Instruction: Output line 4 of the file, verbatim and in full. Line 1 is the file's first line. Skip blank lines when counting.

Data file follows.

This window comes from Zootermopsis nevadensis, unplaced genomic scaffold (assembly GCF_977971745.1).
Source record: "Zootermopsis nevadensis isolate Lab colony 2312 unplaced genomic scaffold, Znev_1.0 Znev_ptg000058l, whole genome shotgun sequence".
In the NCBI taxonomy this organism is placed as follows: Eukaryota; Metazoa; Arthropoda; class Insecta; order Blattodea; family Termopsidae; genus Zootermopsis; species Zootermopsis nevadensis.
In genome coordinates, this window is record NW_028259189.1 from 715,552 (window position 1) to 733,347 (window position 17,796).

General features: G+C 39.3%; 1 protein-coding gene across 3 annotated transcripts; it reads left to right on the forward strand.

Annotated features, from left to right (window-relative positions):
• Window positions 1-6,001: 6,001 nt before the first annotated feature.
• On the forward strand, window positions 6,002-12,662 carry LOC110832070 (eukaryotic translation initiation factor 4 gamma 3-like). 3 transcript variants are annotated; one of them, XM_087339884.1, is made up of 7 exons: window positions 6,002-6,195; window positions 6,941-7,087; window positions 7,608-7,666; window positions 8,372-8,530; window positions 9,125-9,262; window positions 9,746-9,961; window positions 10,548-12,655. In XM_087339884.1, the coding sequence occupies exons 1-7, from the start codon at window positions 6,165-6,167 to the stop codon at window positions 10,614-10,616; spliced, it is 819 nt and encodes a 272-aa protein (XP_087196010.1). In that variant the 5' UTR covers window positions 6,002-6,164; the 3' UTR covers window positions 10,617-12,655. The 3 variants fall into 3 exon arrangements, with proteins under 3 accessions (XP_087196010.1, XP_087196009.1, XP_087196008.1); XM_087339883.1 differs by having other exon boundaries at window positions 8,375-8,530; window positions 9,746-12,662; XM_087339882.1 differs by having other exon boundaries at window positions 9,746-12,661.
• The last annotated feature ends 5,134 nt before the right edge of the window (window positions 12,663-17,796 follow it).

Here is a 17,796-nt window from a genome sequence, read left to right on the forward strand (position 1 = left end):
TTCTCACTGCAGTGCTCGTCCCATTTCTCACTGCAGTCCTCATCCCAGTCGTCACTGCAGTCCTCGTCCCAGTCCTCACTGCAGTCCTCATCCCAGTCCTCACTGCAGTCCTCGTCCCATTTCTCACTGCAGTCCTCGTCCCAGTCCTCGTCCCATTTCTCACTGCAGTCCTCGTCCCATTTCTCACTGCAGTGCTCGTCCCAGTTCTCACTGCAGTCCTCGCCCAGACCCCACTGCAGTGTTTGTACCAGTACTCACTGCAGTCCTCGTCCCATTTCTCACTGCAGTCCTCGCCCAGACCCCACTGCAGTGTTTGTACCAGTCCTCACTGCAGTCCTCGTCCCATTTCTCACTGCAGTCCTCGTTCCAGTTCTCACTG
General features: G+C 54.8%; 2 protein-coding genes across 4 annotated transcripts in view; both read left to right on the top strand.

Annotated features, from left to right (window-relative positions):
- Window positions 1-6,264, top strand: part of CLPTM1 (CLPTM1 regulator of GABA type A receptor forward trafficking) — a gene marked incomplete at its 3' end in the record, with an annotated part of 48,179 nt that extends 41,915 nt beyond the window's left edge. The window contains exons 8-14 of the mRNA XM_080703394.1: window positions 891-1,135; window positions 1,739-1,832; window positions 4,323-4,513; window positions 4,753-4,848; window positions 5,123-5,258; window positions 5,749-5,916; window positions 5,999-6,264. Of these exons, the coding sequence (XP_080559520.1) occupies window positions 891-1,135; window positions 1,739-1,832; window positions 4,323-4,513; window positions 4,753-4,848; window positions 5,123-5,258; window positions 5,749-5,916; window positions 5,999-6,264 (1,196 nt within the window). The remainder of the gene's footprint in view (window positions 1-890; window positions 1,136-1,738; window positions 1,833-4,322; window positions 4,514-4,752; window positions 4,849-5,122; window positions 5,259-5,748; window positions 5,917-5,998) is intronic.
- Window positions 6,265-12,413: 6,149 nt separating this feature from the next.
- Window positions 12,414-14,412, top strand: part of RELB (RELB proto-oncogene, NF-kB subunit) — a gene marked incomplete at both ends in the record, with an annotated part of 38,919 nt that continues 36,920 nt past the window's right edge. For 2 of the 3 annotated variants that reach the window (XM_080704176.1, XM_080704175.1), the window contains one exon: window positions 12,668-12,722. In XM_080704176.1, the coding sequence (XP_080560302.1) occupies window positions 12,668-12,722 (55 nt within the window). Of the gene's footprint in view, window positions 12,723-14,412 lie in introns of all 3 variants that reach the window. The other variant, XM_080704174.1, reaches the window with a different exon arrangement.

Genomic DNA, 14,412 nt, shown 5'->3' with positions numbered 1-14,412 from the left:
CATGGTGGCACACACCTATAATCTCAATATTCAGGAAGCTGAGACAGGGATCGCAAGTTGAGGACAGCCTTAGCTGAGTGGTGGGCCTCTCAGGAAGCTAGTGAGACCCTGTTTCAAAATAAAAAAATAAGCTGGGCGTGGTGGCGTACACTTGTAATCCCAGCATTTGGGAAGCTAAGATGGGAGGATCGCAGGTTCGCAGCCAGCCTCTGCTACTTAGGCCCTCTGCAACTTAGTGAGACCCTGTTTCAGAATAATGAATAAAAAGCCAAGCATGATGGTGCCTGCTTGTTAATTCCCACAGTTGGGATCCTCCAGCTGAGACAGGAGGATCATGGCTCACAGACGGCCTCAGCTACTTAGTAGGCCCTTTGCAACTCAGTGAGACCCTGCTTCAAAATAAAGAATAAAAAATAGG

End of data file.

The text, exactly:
In genome coordinates, this window is record NW_028259189.1 from 715,552 (window position 1) to 733,347 (window position 17,796).